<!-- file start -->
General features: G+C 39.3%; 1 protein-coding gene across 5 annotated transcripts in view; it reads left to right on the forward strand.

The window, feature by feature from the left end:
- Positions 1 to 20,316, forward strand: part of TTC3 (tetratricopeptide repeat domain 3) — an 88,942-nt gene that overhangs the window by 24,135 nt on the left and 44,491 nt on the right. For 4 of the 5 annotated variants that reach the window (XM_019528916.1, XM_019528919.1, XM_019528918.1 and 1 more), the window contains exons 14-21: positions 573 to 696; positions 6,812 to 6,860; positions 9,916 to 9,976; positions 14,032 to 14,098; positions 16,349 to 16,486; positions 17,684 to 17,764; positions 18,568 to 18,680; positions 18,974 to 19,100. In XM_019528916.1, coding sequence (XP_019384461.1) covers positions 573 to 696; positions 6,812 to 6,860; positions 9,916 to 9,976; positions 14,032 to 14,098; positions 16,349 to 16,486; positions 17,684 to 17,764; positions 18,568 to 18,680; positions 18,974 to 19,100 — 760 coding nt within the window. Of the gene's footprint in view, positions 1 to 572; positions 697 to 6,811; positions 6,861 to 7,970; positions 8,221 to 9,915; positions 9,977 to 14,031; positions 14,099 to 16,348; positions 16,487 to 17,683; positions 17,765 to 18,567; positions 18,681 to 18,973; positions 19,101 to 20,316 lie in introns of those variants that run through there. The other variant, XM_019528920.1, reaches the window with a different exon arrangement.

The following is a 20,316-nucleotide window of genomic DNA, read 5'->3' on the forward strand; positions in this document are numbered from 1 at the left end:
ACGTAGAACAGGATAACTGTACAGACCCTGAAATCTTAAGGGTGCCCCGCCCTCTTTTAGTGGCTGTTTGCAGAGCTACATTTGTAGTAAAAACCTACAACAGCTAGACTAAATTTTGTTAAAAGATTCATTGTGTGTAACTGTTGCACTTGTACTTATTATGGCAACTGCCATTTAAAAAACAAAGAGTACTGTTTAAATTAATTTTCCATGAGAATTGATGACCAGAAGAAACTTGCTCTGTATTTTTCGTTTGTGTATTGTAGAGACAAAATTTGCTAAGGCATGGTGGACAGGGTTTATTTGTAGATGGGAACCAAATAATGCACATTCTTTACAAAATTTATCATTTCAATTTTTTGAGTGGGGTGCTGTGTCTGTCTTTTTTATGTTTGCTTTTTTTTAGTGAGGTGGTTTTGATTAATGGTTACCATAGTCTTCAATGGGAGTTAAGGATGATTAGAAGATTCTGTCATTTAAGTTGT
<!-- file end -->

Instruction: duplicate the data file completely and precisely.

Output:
General features: G+C 39.3%; 1 protein-coding gene across 5 annotated transcripts in view; it reads left to right on the forward strand.

The window, feature by feature from the left end:
- Positions 1 to 20,316, forward strand: part of TTC3 (tetratricopeptide repeat domain 3) — an 88,942-nt gene that overhangs the window by 24,135 nt on the left and 44,491 nt on the right. For 4 of the 5 annotated variants that reach the window (XM_019528916.1, XM_019528919.1, XM_019528918.1 and 1 more), the window contains exons 14-21: positions 573 to 696; positions 6,812 to 6,860; positions 9,916 to 9,976; positions 14,032 to 14,098; positions 16,349 to 16,486; positions 17,684 to 17,764; positions 18,568 to 18,680; positions 18,974 to 19,100. In XM_019528916.1, coding sequence (XP_019384461.1) covers positions 573 to 696; positions 6,812 to 6,860; positions 9,916 to 9,976; positions 14,032 to 14,098; positions 16,349 to 16,486; positions 17,684 to 17,764; positions 18,568 to 18,680; positions 18,974 to 19,100 — 760 coding nt within the window. Of the gene's footprint in view, positions 1 to 572; positions 697 to 6,811; positions 6,861 to 7,970; positions 8,221 to 9,915; positions 9,977 to 14,031; positions 14,099 to 16,348; positions 16,487 to 17,683; positions 17,765 to 18,567; positions 18,681 to 18,973; positions 19,101 to 20,316 lie in introns of those variants that run through there. The other variant, XM_019528920.1, reaches the window with a different exon arrangement.

The following is a 20,316-nucleotide window of genomic DNA, read 5'->3' on the forward strand; positions in this document are numbered from 1 at the left end:
ACGTAGAACAGGATAACTGTACAGACCCTGAAATCTTAAGGGTGCCCCGCCCTCTTTTAGTGGCTGTTTGCAGAGCTACATTTGTAGTAAAAACCTACAACAGCTAGACTAAATTTTGTTAAAAGATTCATTGTGTGTAACTGTTGCACTTGTACTTATTATGGCAACTGCCATTTAAAAAACAAAGAGTACTGTTTAAATTAATTTTCCATGAGAATTGATGACCAGAAGAAACTTGCTCTGTATTTTTCGTTTGTGTATTGTAGAGACAAAATTTGCTAAGGCATGGTGGACAGGGTTTATTTGTAGATGGGAACCAAATAATGCACATTCTTTACAAAATTTATCATTTCAATTTTTTGAGTGGGGTGCTGTGTCTGTCTTTTTTATGTTTGCTTTTTTTTAGTGAGGTGGTTTTGATTAATGGTTACCATAGTCTTCAATGGGAGTTAAGGATGATTAGAAGATTCTGTCATTTAAGTTGT